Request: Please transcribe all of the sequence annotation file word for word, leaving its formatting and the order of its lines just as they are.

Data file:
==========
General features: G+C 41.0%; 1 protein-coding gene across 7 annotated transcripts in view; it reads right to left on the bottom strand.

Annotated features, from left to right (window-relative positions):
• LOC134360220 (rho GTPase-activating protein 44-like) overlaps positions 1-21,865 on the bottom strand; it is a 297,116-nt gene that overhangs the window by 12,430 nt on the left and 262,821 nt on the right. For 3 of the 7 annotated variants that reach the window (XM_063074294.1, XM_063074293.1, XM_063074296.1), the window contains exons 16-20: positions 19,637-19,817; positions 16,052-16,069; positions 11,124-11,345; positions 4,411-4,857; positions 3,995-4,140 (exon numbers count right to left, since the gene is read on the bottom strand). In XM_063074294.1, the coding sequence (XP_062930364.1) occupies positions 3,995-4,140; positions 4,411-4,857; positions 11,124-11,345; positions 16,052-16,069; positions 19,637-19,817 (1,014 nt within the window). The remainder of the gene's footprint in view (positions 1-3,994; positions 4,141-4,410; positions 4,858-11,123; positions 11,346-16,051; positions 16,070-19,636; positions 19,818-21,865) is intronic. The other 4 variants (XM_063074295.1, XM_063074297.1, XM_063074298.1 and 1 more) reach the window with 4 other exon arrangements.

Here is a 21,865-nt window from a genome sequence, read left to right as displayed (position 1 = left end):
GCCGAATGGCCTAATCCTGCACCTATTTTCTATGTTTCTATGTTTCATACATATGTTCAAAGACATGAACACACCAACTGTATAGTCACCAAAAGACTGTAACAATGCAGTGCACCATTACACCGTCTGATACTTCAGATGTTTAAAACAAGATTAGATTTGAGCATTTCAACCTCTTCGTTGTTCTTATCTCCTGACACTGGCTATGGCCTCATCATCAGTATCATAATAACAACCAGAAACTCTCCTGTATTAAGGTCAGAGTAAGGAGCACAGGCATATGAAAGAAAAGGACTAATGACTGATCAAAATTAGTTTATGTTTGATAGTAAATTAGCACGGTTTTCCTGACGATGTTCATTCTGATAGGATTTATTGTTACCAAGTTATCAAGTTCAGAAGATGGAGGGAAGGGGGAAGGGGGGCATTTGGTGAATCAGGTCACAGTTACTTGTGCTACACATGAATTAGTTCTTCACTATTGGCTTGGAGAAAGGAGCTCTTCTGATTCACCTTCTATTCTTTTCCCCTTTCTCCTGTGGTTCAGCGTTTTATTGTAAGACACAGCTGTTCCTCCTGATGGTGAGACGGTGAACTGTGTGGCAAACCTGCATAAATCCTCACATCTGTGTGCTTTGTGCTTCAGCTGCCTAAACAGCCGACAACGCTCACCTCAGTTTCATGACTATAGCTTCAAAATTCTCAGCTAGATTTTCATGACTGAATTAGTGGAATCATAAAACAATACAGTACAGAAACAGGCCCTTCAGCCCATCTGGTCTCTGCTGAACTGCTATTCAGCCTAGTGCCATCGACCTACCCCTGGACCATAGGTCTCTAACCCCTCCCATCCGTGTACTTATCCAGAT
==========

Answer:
General features: G+C 41.0%; 1 protein-coding gene across 7 annotated transcripts in view; it reads right to left on the bottom strand.

Annotated features, from left to right (window-relative positions):
• LOC134360220 (rho GTPase-activating protein 44-like) overlaps positions 1-21,865 on the bottom strand; it is a 297,116-nt gene that overhangs the window by 12,430 nt on the left and 262,821 nt on the right. For 3 of the 7 annotated variants that reach the window (XM_063074294.1, XM_063074293.1, XM_063074296.1), the window contains exons 16-20: positions 19,637-19,817; positions 16,052-16,069; positions 11,124-11,345; positions 4,411-4,857; positions 3,995-4,140 (exon numbers count right to left, since the gene is read on the bottom strand). In XM_063074294.1, the coding sequence (XP_062930364.1) occupies positions 3,995-4,140; positions 4,411-4,857; positions 11,124-11,345; positions 16,052-16,069; positions 19,637-19,817 (1,014 nt within the window). The remainder of the gene's footprint in view (positions 1-3,994; positions 4,141-4,410; positions 4,858-11,123; positions 11,346-16,051; positions 16,070-19,636; positions 19,818-21,865) is intronic. The other 4 variants (XM_063074295.1, XM_063074297.1, XM_063074298.1 and 1 more) reach the window with 4 other exon arrangements.

Here is a 21,865-nt window from a genome sequence, read left to right as displayed (position 1 = left end):
GCCGAATGGCCTAATCCTGCACCTATTTTCTATGTTTCTATGTTTCATACATATGTTCAAAGACATGAACACACCAACTGTATAGTCACCAAAAGACTGTAACAATGCAGTGCACCATTACACCGTCTGATACTTCAGATGTTTAAAACAAGATTAGATTTGAGCATTTCAACCTCTTCGTTGTTCTTATCTCCTGACACTGGCTATGGCCTCATCATCAGTATCATAATAACAACCAGAAACTCTCCTGTATTAAGGTCAGAGTAAGGAGCACAGGCATATGAAAGAAAAGGACTAATGACTGATCAAAATTAGTTTATGTTTGATAGTAAATTAGCACGGTTTTCCTGACGATGTTCATTCTGATAGGATTTATTGTTACCAAGTTATCAAGTTCAGAAGATGGAGGGAAGGGGGAAGGGGGGCATTTGGTGAATCAGGTCACAGTTACTTGTGCTACACATGAATTAGTTCTTCACTATTGGCTTGGAGAAAGGAGCTCTTCTGATTCACCTTCTATTCTTTTCCCCTTTCTCCTGTGGTTCAGCGTTTTATTGTAAGACACAGCTGTTCCTCCTGATGGTGAGACGGTGAACTGTGTGGCAAACCTGCATAAATCCTCACATCTGTGTGCTTTGTGCTTCAGCTGCCTAAACAGCCGACAACGCTCACCTCAGTTTCATGACTATAGCTTCAAAATTCTCAGCTAGATTTTCATGACTGAATTAGTGGAATCATAAAACAATACAGTACAGAAACAGGCCCTTCAGCCCATCTGGTCTCTGCTGAACTGCTATTCAGCCTAGTGCCATCGACCTACCCCTGGACCATAGGTCTCTAACCCCTCCCATCCGTGTACTTATCCAGAT